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Amrita Faculty Participate in National Vedic Seminar

February 19, 2011 - 10:15

February 19, 2011
School of Engineering, Amritapuri

VedaVedic literature, said to be the oldest written body of knowledge known to man, was compiled by sages and seers; their epic tales meant to guide and regulate the populace in social, legal, domestic and religious customs.

Veda derives from the root word Vid, meaning knowledge, wisdom or vision.

Sharing their knowledge, wisdom and vision, Amritapuri faculty including Dr. Ramanathan, Sri. A. Sriram and Ms. Indu, recently spoke at a national seminar titled Glimpses of Vedic Vision in Indian Writing.

Distinguished research scholars and professors from Sanskrit universities and Vedic research centers, gathered in Perumbavoor, Cochin at Sree Sankara Vidyapeetham for the seminar.

All three Amrita participants teach in the School of Engineering. Two viz. Sri. Sriram and Ms. Indu are currently also registered as part-time Ph.D scholars in the Department of English. Their theses will elucidate several aspects of India’s rich spiritual heritage.

Drawing from her doctoral work, Ms. Indu discussed Sri Aurobindo’s book, Hymns to the Mystic Fire at the seminar.

Book“The central theme of Aurobindo’s poetic vision is the evolution of human life into divine life,” she observed. “According to him, poetry rises from the soul of the seer.”

Adding that a poet is described in the Vedas as kavayah satya srutah, or hearer of Truth, she quoted Sri Aurobindo.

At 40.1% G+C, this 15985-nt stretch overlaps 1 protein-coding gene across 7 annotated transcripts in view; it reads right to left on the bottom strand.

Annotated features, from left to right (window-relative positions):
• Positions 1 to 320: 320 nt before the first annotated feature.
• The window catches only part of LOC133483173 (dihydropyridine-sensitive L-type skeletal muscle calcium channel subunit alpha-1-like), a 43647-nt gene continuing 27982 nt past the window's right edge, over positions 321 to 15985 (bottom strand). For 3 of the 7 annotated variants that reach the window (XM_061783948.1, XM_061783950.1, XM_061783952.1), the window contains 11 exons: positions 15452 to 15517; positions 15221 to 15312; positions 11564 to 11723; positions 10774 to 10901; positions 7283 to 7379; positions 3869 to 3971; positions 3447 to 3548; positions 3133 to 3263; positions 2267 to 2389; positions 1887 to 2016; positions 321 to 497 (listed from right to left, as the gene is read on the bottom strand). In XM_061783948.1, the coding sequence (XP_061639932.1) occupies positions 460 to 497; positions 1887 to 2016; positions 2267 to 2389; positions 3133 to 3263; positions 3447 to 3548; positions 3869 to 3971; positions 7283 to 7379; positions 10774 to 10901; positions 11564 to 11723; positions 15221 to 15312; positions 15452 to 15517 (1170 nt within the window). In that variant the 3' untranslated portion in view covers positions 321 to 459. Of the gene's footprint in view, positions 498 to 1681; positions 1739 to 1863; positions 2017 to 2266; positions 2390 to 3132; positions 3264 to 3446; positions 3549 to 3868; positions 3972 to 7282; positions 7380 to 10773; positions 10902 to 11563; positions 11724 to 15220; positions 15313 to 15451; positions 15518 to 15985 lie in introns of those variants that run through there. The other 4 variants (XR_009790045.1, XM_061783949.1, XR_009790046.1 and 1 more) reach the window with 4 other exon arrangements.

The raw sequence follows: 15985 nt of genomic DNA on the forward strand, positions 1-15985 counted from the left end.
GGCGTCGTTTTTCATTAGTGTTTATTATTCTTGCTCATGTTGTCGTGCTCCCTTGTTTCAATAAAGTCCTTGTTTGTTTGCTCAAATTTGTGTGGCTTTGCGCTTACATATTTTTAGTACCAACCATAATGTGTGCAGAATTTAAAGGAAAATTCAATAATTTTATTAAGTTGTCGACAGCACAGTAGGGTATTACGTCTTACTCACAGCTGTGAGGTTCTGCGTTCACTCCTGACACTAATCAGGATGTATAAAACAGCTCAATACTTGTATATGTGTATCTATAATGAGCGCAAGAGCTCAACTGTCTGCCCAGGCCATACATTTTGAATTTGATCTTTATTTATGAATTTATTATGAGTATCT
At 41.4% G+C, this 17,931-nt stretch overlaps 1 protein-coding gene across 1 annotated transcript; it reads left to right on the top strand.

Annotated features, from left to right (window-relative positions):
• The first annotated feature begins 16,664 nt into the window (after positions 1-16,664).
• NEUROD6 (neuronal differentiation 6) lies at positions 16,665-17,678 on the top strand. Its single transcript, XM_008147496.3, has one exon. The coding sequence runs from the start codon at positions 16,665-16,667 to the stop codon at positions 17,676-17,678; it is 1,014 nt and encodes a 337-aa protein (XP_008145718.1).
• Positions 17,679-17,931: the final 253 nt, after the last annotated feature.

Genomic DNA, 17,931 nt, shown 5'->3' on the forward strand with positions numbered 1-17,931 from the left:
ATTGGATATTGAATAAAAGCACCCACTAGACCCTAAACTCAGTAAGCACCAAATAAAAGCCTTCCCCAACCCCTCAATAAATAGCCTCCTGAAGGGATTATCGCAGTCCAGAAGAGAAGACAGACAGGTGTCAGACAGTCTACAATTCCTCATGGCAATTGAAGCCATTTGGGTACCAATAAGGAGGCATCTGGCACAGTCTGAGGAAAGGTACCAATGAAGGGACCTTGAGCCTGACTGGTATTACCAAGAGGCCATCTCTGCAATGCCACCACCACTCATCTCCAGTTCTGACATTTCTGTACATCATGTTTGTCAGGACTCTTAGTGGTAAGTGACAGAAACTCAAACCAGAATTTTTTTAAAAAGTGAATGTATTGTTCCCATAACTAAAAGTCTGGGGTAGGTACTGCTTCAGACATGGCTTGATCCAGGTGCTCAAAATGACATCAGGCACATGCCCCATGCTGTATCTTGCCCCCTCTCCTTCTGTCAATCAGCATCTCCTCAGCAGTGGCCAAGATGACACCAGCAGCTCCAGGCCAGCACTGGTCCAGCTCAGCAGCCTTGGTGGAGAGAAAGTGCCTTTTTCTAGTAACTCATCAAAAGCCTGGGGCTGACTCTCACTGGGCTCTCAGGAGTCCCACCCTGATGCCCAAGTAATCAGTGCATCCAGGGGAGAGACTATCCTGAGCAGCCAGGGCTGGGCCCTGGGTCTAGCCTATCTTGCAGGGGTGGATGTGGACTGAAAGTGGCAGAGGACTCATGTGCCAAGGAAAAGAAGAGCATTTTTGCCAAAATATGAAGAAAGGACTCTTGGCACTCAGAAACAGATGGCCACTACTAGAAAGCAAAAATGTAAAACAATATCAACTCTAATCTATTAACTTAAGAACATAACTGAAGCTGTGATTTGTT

“One must listen to one’s innermost voice, the voice of the soul. A new future for poetry is possible only when man is freed from the shackles of materialism and lives an inward life.”

In his session, Sri. Sriram presented the message of the Katha Upanishad, narrating the dramatic encounter between Nachiketas, a young seeker of Truth and Yama, the Lord of Death.

He also discussed the Katha Upanishad from the perspective of Bhagavan Ramana Maharshi’s life and teachings.

Finally Dr. Ramanathan explored the Vedic concept of education. Emphasizing the need for proper education, he compared contemporary practices with the ancient Gurukula Vaasa system.

“Gurukula Vaasa conceived by our seers, helped devout students mature as duty-conscious adults capable of discriminative thinking,” he said.

Highlighting the importance of discrimination in the modern world, Dr. Ramananthan also examined the erosion of values in our present educational system and suggested solutions to this growing problem.


He quoted Swami Vivekananda and Mata Amritanandamayi to illustrate the necessity to emulate only the best characteristics from the western culture.

“One should not blindly imitate the West, but rather retain their good aspects without losing the cultural values one owns,” he emphasized.

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